Opinion: Many reasons why young adults should refuse to let Republicans kill the Affordable Care Act

Affordable Care Act

By Samantha Crowley

April 19, 2024

In this op-ed, University of Wisconsin Medical School student, Samantha Crowley, shares the importance of young adults protecting the Affordable Care Act by re-electing pro-healthcare candidates this fall.

As a third-year medical student at the University of Wisconsin School of Medicine and Public Health and a future emergency medicine physician, I was honored to have the opportunity to join Wisconsin Sen. Tammy Baldwin and other health care advocates last month for an event celebrating the 14th anniversary of the Affordable Care Act (ACA) being signed into law by then-President Barack Obama.

While I am too young to remember what it was like to take care of patients prior to the ACA, I can still remember stories of the devastating impacts when young people like myself were unable to seek medical care because they didn’t have insurance. When I was in elementary school, there was a 20-year-old girl from a few towns over from mine who fell off of a boat in her college town. She didn’t have insurance, so she decided not to go to the emergency room to seek care. Over the next few days, her leg became increasingly red, swollen, and hot. As a medical student, we’re taught to automatically think about a blood clot when we hear these words. She still didn’t think she could afford a trip to the emergency room, so she made an appointment with her primary care doctor for the following Monday. Over the weekend, part of the blood clot broke off and went to her lungs. This young woman died of a pulmonary embolism, a very treatable condition if caught in time, because she was afraid of how much an ER visit would cost her. The Affordable Care Act could have saved her life, and is continuing to save the lives of so many young people since it was implemented nearly a decade and a half ago.

I think it is sometimes easy for us to forget what the health care system was like before the ACA, as many of us grew up benefitting from the Affordable Care Act itself. Do any of you have any health problems like asthma or diabetes? Those are pre-existing conditions that in the old days health insurance companies could refuse to cover because you were going to cost them money. This discrimination is all because health insurance companies only wanted to cover healthy people in order to maximize their profits. If it isn’t covering us for our health problems exactly what health insurance is for?

That consumer protection of pre-existing conditions alone has fundamentally changed the landscape of health care in America thanks to the ACA. During the Trump presidency, Republicans in the House of Representatives managed to pass a repeal vote on the ACA. Thankfully, the Senate blocked the repeal with a single thumbs-down vote from the late Arizona Republican Sen. John McCain. But between those votes President Trump threw a pep rally on the White House lawn celebrating the ACA repeal he thought was assured.

Now, running again for the highest office in the land, Trump is back to promising to “terminate” the Affordable Care Act. This wasn’t a slip of the tongue, he has repeated it at least seven times.

There are a lot of huge issues before us this year. One that ought to be front and center for every young American are the stakes for American health care. President Joe Biden has made strengthening the ACA a major priority of his administration. He has worked to make it easier to enroll in Obamacare marketplace plans, fixed the “family glitch,” and passed the Inflation Reduction Act (IRA).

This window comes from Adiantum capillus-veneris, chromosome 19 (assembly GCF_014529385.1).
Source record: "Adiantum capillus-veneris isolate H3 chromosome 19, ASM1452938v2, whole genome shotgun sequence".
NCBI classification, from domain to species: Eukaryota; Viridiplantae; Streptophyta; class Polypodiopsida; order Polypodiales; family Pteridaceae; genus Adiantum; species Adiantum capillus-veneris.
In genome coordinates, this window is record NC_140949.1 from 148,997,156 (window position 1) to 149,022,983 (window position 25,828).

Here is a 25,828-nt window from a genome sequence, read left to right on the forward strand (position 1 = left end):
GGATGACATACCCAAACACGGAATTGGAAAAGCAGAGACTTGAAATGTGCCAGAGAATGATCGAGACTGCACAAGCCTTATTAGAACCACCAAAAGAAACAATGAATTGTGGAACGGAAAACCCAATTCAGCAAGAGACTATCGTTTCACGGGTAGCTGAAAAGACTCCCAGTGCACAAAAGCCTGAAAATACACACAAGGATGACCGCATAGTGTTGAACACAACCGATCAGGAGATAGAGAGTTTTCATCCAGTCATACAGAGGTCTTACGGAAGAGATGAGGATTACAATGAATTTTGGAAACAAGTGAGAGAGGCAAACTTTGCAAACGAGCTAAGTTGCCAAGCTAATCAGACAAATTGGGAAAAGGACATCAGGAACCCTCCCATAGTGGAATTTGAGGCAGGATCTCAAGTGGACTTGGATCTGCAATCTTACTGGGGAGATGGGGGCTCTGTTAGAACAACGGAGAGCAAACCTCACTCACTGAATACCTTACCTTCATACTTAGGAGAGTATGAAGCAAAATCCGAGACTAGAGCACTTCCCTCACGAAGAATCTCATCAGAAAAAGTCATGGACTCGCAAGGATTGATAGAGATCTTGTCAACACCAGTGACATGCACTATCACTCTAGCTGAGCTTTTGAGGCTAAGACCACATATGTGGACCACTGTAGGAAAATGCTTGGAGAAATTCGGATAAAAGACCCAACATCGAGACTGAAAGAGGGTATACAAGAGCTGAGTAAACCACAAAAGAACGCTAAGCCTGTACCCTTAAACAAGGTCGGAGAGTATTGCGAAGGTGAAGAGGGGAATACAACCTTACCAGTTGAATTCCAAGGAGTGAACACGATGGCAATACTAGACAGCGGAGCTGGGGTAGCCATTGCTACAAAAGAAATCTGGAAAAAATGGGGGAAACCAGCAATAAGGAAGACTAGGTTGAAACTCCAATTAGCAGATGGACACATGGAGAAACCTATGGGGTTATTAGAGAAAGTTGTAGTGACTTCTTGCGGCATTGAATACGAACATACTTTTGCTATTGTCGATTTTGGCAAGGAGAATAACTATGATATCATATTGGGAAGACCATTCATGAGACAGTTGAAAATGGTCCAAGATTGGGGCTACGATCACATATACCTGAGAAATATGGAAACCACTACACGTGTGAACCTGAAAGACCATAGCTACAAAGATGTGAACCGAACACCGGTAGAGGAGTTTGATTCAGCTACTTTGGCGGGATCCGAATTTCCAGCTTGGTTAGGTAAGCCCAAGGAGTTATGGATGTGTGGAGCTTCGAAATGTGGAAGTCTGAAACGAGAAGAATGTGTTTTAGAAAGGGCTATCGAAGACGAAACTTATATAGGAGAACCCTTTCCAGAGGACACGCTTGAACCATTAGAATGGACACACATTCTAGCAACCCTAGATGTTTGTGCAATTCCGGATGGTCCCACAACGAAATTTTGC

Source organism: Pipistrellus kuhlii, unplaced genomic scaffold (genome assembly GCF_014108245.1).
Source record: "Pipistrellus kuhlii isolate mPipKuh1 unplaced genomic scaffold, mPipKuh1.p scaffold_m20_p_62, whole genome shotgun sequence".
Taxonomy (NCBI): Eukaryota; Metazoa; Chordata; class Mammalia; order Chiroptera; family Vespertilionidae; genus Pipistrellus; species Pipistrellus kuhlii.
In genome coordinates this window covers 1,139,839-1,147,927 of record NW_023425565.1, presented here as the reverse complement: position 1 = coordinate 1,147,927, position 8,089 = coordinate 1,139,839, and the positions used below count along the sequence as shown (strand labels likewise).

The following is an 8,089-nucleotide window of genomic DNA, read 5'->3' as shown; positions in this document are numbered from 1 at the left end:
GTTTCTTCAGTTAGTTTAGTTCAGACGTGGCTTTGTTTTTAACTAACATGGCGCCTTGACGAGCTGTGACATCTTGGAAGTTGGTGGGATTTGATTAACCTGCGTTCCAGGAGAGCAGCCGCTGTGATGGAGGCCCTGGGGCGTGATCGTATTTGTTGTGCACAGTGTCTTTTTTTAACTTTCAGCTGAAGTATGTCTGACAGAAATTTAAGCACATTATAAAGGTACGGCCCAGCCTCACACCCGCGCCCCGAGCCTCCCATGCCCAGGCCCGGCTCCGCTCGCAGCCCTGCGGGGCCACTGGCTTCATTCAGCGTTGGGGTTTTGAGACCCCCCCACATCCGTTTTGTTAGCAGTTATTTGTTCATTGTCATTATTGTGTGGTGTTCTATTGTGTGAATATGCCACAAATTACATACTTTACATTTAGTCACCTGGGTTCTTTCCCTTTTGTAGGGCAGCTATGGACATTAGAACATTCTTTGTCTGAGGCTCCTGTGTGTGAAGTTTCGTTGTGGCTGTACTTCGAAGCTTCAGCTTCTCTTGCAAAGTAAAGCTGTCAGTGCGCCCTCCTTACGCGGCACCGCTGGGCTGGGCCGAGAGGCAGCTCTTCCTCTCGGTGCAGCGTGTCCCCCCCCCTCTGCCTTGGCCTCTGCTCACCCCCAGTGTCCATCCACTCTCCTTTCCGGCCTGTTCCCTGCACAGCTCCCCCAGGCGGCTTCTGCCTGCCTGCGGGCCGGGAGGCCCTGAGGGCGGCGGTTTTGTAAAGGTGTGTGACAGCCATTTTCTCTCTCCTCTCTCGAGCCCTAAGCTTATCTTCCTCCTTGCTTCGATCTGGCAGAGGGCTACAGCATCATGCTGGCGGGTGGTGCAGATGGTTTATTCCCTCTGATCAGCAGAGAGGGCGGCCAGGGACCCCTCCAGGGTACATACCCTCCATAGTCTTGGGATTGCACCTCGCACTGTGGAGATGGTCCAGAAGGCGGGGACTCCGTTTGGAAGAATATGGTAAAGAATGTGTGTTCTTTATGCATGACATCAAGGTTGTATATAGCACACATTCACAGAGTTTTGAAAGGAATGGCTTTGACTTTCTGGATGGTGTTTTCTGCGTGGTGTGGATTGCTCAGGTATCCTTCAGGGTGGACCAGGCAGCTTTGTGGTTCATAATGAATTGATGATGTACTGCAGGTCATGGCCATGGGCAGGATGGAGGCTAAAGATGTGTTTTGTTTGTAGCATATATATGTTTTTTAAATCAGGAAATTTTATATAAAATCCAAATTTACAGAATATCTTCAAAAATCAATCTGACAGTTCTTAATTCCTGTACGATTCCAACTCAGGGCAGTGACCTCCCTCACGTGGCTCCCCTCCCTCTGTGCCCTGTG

Many are aware the IRA was the largest single effort to address climate change in world history. It also is the single largest reform of the health care system since passage of the Affordable Care Act—making huge strides in the fight to lower prescription drug costs and make health insurance more affordable. Today, the ACA is more popular than ever with a record 21.4 million people signing up for 2024 Marketplace coverage, including more than a quarter-million Wisconsinites.

That progress matters. For many of us pursuing higher education. For many of our families. For many of our neighbors. Progress does not suggest perfection, to be sure. But the commitment to furthering that progress demonstrated by President Biden and Democrats in Congress clarifies what’s at stake this year.

Throughout his term, with a Republican-controlled Congress, Trump worked to dismantle the ACA without ever putting forth a plan for what would replace it. Trump also used executive action to weaken and undermine the ACA where he could—making it harder to enroll in the marketplace, for example.

This is not just a Trump problem either. Republicans, including their likely US Senate candidate here in Wisconsin, have long supported ACA repeal, which has faced more than 70 attempts to repeal it in Congress.

Facts are facts. Past history is the greatest indicator of future performance. And by those measures, the ACA is at risk if Trump and Republicans get an opportunity to repeal it. President Biden, Vice President Kamala Harris, and Democrats in Congress have not only defended against those repeal attempts for nearly 15 years, they are working to build on the progress made by the landmark law.

On health care, the stakes are clear, as is the choice. We must re-elect our pro-healthcare candidates this fall.

Related: Trump vows again to try to ‘terminate’ Affordable Care Act, while Wisconsin Dems push to make it better

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